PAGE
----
by Mitch Kokai
Senior Political Analyst, John Locke Foundation
The latest issue of Bloomberg Businessweek features an interesting editorial about Puerto Rico’s need for some “tough love” to address its lingering debt problems. One notes with interest (and boldfaced emphasis) some of the editorial’s suggestions.
To strengthen the island’s balance sheet and its credibility in the debt markets, tax reform is essential: By some yardsticks, Puerto Rico’s tax take as a percentage of gross domestic product is only one-third the average for developed countries. That said, jamming through big, time-consuming reforms, such as the proposed value-added tax, with the wolf at your door is never a good idea — especially if your tax collection system is weak. Opposition to the tax bill may have been driven by politics more than prudence, but this legislative defeat should give the government a better chance of getting tax reform right.
It will also force policy makers to focus on cutting spending and putting together a viable long-term fiscal plan — as U.S. Treasury Secretary Jacob Lew pushed for in a flurry of calls to the island’s leadership last week.
Congress could help mightily by approving a bill to allow the island’s faltering public utilities to restructure their debts under the protections of U.S. bankruptcy law. Working with the White House, Congress should also ease the burden of federal regulations that hurt Puerto Rico’s competitiveness — exempting it from having to use costly U.S.-flagged ships for trade with the mainland, for example, and allowing it to pay new entrants into the labor force less than the U.S. minimum wage.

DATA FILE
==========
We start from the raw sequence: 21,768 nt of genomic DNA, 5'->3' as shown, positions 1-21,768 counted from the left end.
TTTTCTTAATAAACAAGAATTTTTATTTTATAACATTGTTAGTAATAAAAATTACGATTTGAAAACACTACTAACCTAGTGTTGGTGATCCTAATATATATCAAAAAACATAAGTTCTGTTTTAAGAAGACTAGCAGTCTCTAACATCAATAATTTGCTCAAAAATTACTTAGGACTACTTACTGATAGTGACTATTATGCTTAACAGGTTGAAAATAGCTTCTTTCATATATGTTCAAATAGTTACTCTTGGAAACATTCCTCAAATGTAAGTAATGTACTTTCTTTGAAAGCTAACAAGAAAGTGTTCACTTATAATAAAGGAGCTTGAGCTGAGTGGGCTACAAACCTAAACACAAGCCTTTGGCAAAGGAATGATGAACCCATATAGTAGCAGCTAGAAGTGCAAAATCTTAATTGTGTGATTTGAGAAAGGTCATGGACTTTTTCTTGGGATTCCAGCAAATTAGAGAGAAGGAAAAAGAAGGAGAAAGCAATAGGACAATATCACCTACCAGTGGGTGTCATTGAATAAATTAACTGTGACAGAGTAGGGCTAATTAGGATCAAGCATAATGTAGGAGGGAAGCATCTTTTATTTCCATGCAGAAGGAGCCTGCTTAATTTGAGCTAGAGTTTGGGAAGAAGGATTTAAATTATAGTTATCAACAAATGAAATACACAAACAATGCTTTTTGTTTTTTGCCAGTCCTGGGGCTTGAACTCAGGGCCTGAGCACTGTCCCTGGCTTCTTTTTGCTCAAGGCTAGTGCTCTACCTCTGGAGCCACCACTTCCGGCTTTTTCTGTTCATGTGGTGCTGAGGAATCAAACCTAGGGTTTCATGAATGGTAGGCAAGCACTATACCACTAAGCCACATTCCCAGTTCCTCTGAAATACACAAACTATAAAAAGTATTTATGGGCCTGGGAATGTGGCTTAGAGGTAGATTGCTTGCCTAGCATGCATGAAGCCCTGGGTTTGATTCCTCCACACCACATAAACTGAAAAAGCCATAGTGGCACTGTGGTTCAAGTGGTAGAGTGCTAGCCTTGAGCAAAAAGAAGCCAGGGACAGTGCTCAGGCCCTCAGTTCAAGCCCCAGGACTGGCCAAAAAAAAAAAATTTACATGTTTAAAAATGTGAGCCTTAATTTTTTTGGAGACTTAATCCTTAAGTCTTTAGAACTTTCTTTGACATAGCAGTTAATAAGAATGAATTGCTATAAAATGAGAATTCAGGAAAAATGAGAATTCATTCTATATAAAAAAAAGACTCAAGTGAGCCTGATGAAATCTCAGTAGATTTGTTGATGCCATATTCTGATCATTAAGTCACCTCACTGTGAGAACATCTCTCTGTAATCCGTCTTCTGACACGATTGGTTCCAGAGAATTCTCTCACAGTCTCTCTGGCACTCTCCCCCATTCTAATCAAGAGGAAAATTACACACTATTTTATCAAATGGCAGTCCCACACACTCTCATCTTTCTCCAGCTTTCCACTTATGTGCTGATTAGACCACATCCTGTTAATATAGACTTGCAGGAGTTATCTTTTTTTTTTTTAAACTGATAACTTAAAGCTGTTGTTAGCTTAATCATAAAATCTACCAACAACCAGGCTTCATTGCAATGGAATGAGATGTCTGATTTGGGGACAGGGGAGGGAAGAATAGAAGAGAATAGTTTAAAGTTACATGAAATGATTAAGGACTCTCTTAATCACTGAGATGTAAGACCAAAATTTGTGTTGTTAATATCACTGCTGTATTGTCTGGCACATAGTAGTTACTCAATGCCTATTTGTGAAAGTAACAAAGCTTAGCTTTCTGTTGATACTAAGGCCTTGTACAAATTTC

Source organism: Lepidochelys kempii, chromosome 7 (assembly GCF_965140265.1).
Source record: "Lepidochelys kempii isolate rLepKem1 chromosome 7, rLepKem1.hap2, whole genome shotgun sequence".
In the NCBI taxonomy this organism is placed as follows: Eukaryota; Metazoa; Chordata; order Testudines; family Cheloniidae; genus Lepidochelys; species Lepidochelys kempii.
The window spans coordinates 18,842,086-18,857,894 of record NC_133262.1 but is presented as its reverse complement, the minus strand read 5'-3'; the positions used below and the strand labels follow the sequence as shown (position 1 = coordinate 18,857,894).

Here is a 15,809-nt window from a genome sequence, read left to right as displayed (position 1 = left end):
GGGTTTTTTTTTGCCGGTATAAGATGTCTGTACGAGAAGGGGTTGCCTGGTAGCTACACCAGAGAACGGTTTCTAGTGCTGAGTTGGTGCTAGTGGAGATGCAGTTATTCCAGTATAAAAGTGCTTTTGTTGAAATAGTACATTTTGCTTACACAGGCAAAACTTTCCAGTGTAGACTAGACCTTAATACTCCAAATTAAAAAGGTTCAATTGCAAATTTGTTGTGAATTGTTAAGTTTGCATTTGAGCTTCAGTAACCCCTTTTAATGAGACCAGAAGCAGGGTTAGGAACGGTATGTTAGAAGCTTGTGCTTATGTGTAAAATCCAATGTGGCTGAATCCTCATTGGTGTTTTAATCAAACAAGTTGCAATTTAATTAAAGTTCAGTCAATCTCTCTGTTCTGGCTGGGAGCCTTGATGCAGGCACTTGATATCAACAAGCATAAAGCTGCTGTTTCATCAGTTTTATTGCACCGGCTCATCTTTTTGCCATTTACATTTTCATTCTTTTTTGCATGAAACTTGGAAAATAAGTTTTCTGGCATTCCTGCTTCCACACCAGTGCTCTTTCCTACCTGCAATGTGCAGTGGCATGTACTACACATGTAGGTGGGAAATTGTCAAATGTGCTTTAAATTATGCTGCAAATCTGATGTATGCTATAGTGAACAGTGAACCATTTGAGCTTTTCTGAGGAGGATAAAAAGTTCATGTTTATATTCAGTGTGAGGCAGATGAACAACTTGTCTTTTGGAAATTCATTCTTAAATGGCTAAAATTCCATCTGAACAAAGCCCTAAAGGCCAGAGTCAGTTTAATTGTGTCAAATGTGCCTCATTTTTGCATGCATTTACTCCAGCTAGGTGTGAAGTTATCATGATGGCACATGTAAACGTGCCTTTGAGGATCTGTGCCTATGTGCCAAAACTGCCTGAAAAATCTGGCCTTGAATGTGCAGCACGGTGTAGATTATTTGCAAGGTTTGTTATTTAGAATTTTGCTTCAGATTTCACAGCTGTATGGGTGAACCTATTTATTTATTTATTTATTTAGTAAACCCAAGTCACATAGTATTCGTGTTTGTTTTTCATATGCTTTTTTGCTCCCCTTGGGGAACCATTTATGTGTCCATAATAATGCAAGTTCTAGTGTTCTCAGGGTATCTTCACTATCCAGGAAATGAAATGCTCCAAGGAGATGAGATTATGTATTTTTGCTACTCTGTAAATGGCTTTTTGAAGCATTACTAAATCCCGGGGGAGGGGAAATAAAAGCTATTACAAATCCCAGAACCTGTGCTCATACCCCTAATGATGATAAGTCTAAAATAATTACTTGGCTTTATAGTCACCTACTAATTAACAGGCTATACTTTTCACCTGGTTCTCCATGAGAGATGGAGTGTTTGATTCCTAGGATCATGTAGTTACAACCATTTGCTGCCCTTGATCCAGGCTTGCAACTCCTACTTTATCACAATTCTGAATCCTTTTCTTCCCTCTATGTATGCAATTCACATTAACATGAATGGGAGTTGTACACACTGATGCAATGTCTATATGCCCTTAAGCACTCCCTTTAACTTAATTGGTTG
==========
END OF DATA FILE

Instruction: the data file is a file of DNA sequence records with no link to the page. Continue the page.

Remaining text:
Governor Garcia Padilla has already taken difficult steps to trim spending, but next year’s budget will need to shrink more. To his credit, Garcia Padilla has warned that cuts will affect all departments, and that “improvised and capricious” tax gimmicks are off the table. Puerto Rico doesn’t warrant a federal bailout. But Washington can do more to help 3.6 million American citizens to help themselves.
Tax reform without gimmicks? Spending cuts? Regulatory reform? Ignoring the minimum wage? No bailouts? It seems someone has figured out that Puerto Rico needs the opposite of Obamanomics.